TALLAHASSEE — Over objections that more money would flow away from public schools and that airport projects could be grounded, the House Ways & Means Committee on Wednesday approved a nearly $350 million tax package that would help farmers impacted by Hurricane Irma and lower a lease tax on businesses.

In a 14-6 vote along party lines, the Republican-dominated committee approved the package (PCB WMC 18-03), which also includes a series of sales tax “holidays’ on back-to-school items and hurricane supplies and offers an 18 percent reduction in penalties for non-criminal traffic infractions — such as speeding within 30 mph over the posted limit — if motorists attend driver-improvement school.

The Senate is working on a package that is expected to include portions of the House measure.

The House vote came after the committee added a provision, opposed by airport officials throughout the state, that would reduce the aviation fuel tax next year to $2.85 a gallon. The rate is currently scheduled to go down from $6.90 to $4.27 a gallon next year.

The committee, meanwhile, rejected an attempt by Democrats to separate part of the package that calls for $154 million in sales-tax credits that businesses could take to fund voucher-like scholarships in the Gardiner Scholarship Program and the Florida Tax Credit Scholarship Program.

“This is going to explode, sending our traditional public-school students into private institutions,” said Rep. Joseph Abruzzo, a Boynton Beach Democrat who also objected to part of the package that would require the Department of Revenue to disclose to scholarship-funding organizations a list of the 200 taxpayers with the greatest corporate income-tax liability during the previous calendar year.

“Why attach such a divisive measure to such good policy?” Abruzzo asked.

Rep. Loranne Ausley, D-Tallahassee, warned the expansion of the tax credits would “cripple” public schools, while Rep. Joe Geller, D-Aventura, called the proposal a “giveaway.”

“To me this is the Titanic approach to funding education,” Geller said. “It has a few people that may get to be put into a lifeboat, but at the expense of all of our students who rely upon public education dollars. And there will never be enough lifeboats.”

Committee Chairman Paul Renner, R-Palm Coast, defended the tax-credit program and the list as ways to open the funding to more companies and to help the scholarship-funding organizations, or SFOs, which play a key role in administering scholarships.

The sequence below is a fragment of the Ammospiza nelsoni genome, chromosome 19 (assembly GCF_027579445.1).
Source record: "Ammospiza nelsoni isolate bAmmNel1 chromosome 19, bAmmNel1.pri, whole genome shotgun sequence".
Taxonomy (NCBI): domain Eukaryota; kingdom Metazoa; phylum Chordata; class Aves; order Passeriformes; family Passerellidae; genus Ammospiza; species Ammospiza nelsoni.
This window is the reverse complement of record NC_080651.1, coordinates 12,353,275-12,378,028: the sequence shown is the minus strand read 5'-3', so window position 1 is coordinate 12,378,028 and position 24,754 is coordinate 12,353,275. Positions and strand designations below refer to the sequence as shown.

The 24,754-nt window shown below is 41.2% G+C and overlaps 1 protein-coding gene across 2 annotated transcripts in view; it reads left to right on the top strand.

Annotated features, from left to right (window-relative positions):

“We have thousands and thousands of companies that are subject to the tax that do not pay the tax, and many others who have no liability under the tax,” Renner said. “So, while the SFOs can reach that tax to pay for these scholarships, it is not a case that they are able to find those companies that are able to participate.”

Renner said the list would be alphabetical, would not disclose the amount of taxes owed by the companies and could only be used to notify taxpayers of the opportunity to make contributions to the Florida Tax Credit Scholarship Program.

The House package also includes a $6.7 million cut that would provide a sales-tax exemption for generator purchases by nursing homes and assisted living facilities. It also includes tax refunds on building materials, fencing and gas for farmers hit by Irma.

Another $34.1 million next year in the House package would come from reducing the commercial lease tax from 5.8 percent to 5.5 percent starting Jan. 1. That reduction would affect half of the state’s 2018-2019 fiscal year, and the savings to businesses would grow to $81.1 million when implemented for a full fiscal year.

Meanwhile, airport officials from throughout the state objected to a measure added to the package Wednesday by Rep. Lawrence McClure, R-Dover, to further cut the aviation fuel tax.

McClure said the change is intended to make Florida more competitive against states like North Carolina and Texas, which don’t charge the tax.

The change is expected to reduce about $8 million in revenue that goes into a transportation trust fund, which receives about $11 billion a year.

Airport officials said the change won’t result in more flights to Florida, and their facilities rely on the fuel tax to obtain matching federal dollars to pay for upgrades, while the trust fund dollars are spread among roads, seaports, spaceports, airports and rail services.

“The demand to grow Florida’s airports are here today,” said Gary Duncan, chairman of the Florida Aviation Council and deputy executive director at the Lee County Port Authority. “Airlines fly to where the demand is. They take a lot into account to figure where they’re going to put their asset, their aircraft, and they go to where the demand is, where they can make a high yield. If they could make more money flying from Chicago to L.A., versus Chicago to New York, they’re going to go Chicago to L.A. And the cost of fuel is not factored in.”

Duncan said Florida airports, from the large commercial facilities to general aviation fields, need about $7 billion in upgrades and an increase in landing fees — which could cost commercial airlines more than the fuel tax — could be a way to make up the lost money.

Fred Baggett, a lobbyist for Airlines for America, which includes major airlines, argued that a lower fuel tax would bring more air traffic and called the remarks from airport officials “a fear rather than facts.”